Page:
Superman continues to uncover a secret even to him in “Superman: Order of the Black Lamp” by Christopher Cantwell and Javier Rodriguez. The adventure feel continues in this chapter, sending Superman to one of the highest mountains yet to be climbed. The story is told mostly through captions, continuing to use Clark’s voice and Superman’s, as both are “teaming up” for a Daily Planet piece. It’s a clever way to separate the two.

Rodriguez’s art is phenomenal, with a wholesome and old-school feel that’s apparent. Props to Rodriguez for the Roy Lichtenstein homage, too. The layouts always seem to be playing around, be it a kaleidoscope style on one page or how a cutaway of the mountain reveals operations.

The larger story in “Superman: Order of the Black Lamp” ends up feeling lost along the way, though. The first chapter set up a mystery with an interesting secret of Clark’s to pursue, but here he’s more figuring out a stronghold and then reacting to its defenses.

Closing things out is a one-shot tale beautifully drawn in black and white by Joëlle Jones. The photorealistic art style will please most as Jones explores Bruce Wayne’s end-of-day experience after a long day as Batman. We get to see him reflect on recent battles told via collage-style imagery, or in another case as if the monitors around him are spilling out onto the floor.

This narrative has a dreamlike quality as Bruce reflects on past fights, loves, and bonds made over the years. It ends beautifully with Alfred, reminding us he’s not alone, even if he sometimes gets stuck alone with his thoughts. I can’t say what we have here is brand new, but given the sentiment and the quality of the art, it’s a stand-out tale.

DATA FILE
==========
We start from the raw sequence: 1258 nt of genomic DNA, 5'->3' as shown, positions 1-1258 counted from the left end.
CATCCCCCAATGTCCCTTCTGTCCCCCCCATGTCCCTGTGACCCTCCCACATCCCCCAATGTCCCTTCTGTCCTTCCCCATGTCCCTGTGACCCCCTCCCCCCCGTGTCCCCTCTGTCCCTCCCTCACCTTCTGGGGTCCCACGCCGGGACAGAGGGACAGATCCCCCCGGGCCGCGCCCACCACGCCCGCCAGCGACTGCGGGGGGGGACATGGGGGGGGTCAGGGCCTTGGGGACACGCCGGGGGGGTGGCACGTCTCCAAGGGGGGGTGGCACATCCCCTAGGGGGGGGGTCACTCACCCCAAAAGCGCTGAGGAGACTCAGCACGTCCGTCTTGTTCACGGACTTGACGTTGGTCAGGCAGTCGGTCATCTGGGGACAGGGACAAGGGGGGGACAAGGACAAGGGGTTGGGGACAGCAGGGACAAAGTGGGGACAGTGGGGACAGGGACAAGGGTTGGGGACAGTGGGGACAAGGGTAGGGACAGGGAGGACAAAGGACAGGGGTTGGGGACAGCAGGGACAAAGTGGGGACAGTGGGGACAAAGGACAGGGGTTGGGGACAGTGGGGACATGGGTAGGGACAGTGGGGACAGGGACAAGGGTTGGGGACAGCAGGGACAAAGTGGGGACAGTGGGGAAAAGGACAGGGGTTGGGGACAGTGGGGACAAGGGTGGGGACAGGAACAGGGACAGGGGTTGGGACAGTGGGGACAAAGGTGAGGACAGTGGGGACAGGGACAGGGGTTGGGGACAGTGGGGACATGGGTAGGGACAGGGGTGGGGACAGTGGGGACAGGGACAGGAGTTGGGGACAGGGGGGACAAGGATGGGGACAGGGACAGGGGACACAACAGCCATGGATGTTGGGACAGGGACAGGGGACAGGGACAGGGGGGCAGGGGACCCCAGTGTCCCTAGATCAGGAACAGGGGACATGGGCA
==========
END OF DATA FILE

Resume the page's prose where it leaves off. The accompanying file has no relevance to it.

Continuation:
All four stories in the second edition of  Batman: The Brave and the Bold are worthy of your attention and time. The ongoing narratives of these three tales build towards some exciting moments, while the fourth one-shot tale reminds us of the daily heavy burden Bruce Wayne lives with. Batman: The Brave and the Bold offers a unique approach to superheroes with action, adventure, and atmosphere all rolled into one.

'Batman: The Brave and the Bold' #2 continues to impress
‘Batman: The Brave and the Bold’ #2 continues to impress
Batman: The Brave and the Bold #2
All four stories in the second edition of Batman: The Brave and the Bold are worthy of your attention and time. The ongoing narratives of these three tales build towards some exciting moments, while the fourth one-shot tale reminds us of the daily heavy burden Bruce Wayne lives with. Batman: The Brave and the Bold offers a unique approach to superheroes with action, adventure, and atmosphere all rolled into one.
Reader Rating2 Votes
8.9
Each story is entertaining in ways unique from each other
Joker is truly horrifying in the first story
Superman's story is all kinds of adventure-friendly fun
Little things don't quite work here or there, like plotting of one tale, or Batman's convenient way of not nabbing Joker
9
Great